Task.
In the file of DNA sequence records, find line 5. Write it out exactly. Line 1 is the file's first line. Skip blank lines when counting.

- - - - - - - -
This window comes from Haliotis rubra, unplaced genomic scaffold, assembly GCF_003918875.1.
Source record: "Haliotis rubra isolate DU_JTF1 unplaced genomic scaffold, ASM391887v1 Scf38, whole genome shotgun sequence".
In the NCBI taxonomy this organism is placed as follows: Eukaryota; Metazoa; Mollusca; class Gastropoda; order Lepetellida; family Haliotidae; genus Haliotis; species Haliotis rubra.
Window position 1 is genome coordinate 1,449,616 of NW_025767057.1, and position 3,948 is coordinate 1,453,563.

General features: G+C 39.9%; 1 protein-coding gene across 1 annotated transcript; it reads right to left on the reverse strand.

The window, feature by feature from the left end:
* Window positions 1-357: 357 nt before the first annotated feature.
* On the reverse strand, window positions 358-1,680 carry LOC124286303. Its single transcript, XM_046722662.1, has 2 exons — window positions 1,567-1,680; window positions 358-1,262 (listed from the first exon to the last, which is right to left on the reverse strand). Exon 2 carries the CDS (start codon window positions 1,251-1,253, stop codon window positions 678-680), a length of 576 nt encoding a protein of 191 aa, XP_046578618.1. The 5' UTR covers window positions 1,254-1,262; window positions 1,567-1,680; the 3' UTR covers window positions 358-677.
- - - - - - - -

General features: G+C 39.9%; 1 protein-coding gene across 1 annotated transcript; it reads right to left on the reverse strand.